Sunday, 6 September 2015
Firsts - Laurie Elizabeth Flynn
"Seventeen-year-old Mercedes Ayres has an open-door policy when it comes to her bedroom, but only if the guy fulfills a specific criteria: he has to be a virgin. Mercedes lets the boys get their awkward, fumbling first times over with, and all she asks in return is that they give their girlfriends the perfect first time- the kind Mercedes never had herself." - Goodreads
I received this book from NetGalley in exchange for an honest review.
This book will be published on the 5th January 2016.
I'm not too sure what to say about this apart from the main character was completely stupid and it really got on my nerves. But at times, she did remind me of me (no, not the promiscuity of it all, just her 'do what you want and don't give a **** what anyone thinks' mentality). She made a lot of poor decisions and I definitely think half of them were completely unnecessary.
I think the biggest thing for me about this book was that it was really hard to relate to her. She had a super unconventional home-life, so I guess it's understandable for her to do what she did but other things weren't so easy to understand, and it was frustrating as hell.
I can't say that I didn't love the whole point of this book, because I did love it. I kind of think it's good for younger readers to understand what is likely to happen if you do sleep around, but at least she always used condoms? Promoting safe sex or just promoting underage sex? That's a question for another day. I wasn't too bothered with that, for me (in the UK) I've always known the legal age to have sex as 16 so it didn't seem like much of an issue to me.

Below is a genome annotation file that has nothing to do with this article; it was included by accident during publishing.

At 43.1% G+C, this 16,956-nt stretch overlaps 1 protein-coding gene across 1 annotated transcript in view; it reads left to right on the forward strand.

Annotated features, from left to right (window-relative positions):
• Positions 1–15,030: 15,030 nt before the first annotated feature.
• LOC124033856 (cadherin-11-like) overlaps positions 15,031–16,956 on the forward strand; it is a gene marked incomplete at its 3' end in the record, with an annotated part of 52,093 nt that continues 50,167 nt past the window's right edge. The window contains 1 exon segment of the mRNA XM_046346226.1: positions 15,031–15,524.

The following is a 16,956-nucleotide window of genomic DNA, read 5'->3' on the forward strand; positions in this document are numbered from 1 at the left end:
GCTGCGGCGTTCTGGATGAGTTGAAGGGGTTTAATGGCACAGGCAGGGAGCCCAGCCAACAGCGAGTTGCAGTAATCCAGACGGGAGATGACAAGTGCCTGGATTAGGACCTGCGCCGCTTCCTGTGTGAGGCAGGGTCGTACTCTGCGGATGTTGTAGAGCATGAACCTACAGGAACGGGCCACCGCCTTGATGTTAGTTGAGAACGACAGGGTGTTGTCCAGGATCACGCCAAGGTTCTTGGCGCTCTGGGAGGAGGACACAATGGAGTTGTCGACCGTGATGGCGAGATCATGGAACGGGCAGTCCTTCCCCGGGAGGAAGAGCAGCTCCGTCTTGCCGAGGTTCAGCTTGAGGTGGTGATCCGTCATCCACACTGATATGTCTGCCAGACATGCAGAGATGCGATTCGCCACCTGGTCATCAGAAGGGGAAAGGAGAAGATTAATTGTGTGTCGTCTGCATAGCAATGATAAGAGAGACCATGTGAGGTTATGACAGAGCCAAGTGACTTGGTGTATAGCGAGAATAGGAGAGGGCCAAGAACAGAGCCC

The biggest thing that completely pushed me over the edge, when it came to my thoughts about rating this book was something that happend towards the end which was completely unrealistic. I cannot stress enough the amount of evils, sighing and eyerolling I did when I read it. In no school ever, in the world, would this have happened. (Okay, maybe some schools, but it's definitely not a common thing, or a realistic thing). If anything, you guys should read this book just to find out what it is because I just can't understand the reasoning behind it. For the record, trying to fix things by doing something else that's also fundamentally wrong, isn't going to help the matters any further, and in this book... it did and that's probably not the best message to be sending out to young people.
But I loved the characters. Zach was like, my dream dream guy. I wanted to put him in my pocket and take him away with me, and I felt so so bad for him with everything that happened - but I loved the love he had for our MC, Mercedes.
Faye. I wanted there to be romance with Faye and Mercedes. I just felt like they had such a strong connection, so much chemistry with eachother. But nope. Maybe next time.
A few of the characters, I didn't really understand (looking at you, Angela and ... omg I forgot his name!?!?! *SORRY* Angela's boyfriend).
Overall, I didn't think this was a bad book... okay maybe a little bad- but in a good sort of way? It had a 'Mean Girls' vibe to it, which I liked - sort of a guilty pleasure. Who doesn't love Mean Girls? I would still read books similar to this, but if you're looking for a good book- this probably isn't it. It's entertaining, and it's funny in a 'what the hell is going on' kind of way. I rated this book 3* on Goodreads.
*Ps. I also thought it was so funny that Mercedes was named after her Dad's car (a Mercedes, obviously) and then he just up and left. It's like 'God I love my car so much, just name the kid after it' *takes the wrong Mercedes with him when he leaves* oops.
*Pps: I would love a sequel - which would involve some LGBT characters. Pretty please?